half-plan into an equal number of parts and number
them as shown.
3. With vertex A as a center and with dividers, set
a distance equal to AC and draw an arc for the
stretch-out of the bottom of the cone.
4. Set the dividers equal to the distance of the
step-offs on the half-plan and step off twice as many
spaces on the arcs as on the half-plan; number the
step-offs 1 to 7 to 1, as shown in the illustration (fig.
5. Draw lines connecting A with point 1 at each
end of the stretch-out. This arc, from 1 to 7 to 1, is equal
in length to the circumference of the bottom of the cone.
6. Now, using A for a center, set your dividers
along line AC to the length of AD. Scribe an arc through
both of the lines drawn from A to 1.
The area enclosed between the large and small arcs
and the number 1 line is the pattern for the frustum of
a cone. Add allowance for seaming and edging and
your stretch-out is complete.
Triangulation is slower and more difficult than
parallel line or radial line development, but it is more
practical for many types of figures. Additionally, it is
the only method by which the developments of warped
surfaces may be estimated. In development by
triangulation, the piece is divided into a series of
Figure 2-52.Radial line development of a frustum of a cone.
triangles as in radial Line development. However, there
is no one single apex for the triangles. The problem
becomes one of finding the true lengths of the varying
oblique lines. This is usually done by drawing a true,
An example of layout using triangulation is the
development of a transition piece.
The steps in the triangulation of a warped
transition piece joining a large, square duct and a
small, round duct are shown in figure 2-53. The steps
are as follows:
1. Draw the top and front orthographic views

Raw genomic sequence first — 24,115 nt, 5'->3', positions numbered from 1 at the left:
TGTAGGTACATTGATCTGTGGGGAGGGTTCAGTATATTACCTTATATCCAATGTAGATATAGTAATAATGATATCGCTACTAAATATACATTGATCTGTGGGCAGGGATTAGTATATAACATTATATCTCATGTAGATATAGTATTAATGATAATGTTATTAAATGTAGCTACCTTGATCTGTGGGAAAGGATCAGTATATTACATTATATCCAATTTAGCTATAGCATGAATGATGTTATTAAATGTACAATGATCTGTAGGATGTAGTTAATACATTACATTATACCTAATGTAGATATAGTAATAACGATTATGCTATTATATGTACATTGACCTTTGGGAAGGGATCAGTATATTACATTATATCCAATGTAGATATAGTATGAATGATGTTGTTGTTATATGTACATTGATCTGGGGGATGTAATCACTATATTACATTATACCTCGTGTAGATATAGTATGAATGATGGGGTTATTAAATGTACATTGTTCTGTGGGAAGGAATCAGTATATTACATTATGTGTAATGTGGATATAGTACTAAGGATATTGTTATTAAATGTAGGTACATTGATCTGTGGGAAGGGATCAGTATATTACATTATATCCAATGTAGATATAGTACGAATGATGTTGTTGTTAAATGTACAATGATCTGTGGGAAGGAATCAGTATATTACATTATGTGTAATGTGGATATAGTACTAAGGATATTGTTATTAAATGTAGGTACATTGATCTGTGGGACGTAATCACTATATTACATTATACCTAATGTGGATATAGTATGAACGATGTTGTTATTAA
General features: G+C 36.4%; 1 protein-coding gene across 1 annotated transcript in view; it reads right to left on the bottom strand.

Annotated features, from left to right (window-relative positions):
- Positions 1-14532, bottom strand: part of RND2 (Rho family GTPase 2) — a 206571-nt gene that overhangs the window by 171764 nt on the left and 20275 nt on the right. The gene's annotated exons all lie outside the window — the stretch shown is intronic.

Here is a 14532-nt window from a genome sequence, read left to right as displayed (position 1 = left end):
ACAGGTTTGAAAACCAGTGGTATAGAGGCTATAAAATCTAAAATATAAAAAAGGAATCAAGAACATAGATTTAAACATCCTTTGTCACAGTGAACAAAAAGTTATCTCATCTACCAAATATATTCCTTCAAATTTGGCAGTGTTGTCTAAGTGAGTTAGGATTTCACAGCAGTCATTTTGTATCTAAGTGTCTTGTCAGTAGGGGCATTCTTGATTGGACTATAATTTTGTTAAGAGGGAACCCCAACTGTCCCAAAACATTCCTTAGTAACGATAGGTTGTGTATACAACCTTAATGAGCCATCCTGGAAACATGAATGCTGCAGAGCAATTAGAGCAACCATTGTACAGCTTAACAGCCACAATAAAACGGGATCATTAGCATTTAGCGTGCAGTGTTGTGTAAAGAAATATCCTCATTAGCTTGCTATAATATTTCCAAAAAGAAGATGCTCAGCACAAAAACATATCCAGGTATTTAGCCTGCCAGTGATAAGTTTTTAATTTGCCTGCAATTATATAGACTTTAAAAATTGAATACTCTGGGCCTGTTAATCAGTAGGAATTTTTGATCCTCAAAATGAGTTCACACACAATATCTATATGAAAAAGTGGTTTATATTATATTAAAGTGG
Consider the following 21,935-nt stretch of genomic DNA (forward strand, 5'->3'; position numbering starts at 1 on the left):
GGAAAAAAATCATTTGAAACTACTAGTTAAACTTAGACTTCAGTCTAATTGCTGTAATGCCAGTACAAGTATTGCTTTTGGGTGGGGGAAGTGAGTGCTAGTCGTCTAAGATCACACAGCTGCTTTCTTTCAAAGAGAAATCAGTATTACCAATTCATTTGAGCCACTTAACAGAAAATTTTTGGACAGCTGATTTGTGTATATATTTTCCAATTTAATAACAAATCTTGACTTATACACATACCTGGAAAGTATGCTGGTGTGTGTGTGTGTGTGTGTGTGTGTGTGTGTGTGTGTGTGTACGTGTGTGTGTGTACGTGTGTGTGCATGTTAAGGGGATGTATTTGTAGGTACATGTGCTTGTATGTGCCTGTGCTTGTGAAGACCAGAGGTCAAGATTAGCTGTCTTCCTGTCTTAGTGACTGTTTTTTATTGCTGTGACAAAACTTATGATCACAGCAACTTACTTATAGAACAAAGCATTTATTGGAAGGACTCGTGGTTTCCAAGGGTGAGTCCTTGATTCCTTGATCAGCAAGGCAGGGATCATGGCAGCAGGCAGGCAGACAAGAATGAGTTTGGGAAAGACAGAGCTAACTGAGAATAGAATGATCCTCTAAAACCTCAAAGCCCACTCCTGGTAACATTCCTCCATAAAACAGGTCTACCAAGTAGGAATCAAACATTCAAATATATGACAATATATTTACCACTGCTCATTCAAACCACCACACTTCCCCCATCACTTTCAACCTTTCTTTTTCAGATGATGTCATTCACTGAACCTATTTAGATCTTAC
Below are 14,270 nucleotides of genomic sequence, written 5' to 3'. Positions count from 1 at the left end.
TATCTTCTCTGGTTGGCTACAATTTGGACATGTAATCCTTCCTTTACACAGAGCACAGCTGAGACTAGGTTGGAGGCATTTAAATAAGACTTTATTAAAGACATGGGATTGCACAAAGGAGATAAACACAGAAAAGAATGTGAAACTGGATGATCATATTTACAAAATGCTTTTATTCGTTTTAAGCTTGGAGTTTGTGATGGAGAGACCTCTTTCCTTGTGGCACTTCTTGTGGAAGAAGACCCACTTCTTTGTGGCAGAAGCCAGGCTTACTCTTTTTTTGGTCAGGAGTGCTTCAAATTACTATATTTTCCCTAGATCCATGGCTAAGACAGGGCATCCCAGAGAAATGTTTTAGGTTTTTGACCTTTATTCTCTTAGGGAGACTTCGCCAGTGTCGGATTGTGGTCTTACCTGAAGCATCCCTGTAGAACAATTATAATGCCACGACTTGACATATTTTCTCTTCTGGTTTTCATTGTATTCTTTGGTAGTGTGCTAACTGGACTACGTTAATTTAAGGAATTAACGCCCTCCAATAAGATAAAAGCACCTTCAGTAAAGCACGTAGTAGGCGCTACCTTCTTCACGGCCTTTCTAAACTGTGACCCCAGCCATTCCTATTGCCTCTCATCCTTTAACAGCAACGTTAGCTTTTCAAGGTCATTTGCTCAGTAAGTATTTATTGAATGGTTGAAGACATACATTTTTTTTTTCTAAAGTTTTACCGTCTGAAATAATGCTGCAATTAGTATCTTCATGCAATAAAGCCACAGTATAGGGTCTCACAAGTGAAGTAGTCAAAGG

(view A, fig. 2-53).
2. Divide the circle in the top view into a number
of equal spaces and connect the division points with AD
(taken from the top part of view D, fig. 2-53) from point
A. This completes one fourth of the development. Since
the piece is symmetrical, the remainder of the
development may be constructed using the lengths from
the first part.
It is difficult to keep the entire development
perfectly symmetrical when it is built up from small
triangles. Therefore, you may check the overall
symmetry by constructing perpendicular bisectors
of AB, BC, CD, and DA (view E, fig. 2-53) and
converging at point O. From point O, swing arcs a
and b. Arc a should pass through the numbered
points, and arc b should pass through the lettered
FABRICATION OF EDGES, JOINTS,
SEAMS, AND NOTCHES
There are numerous types of edges, joints, seams,
and notches used to join sheet-metal work. We will
discuss those that are most often used.
Edges are formed to enhance the appearance of the
work, to strengthen the piece, and to eliminate the
cutting hazard of the raw edge. The kind of edge that
you use on any job will be determined by the purpose,
by the sire, and by the strength of the edge needed.
The SINGLE-HEM EDGE is shown in figure
2-54. This edge can be made in any width. In general,
the heavier the metal, the wider the hem is made. The
allowance for the hem is equal to its width (W in fig.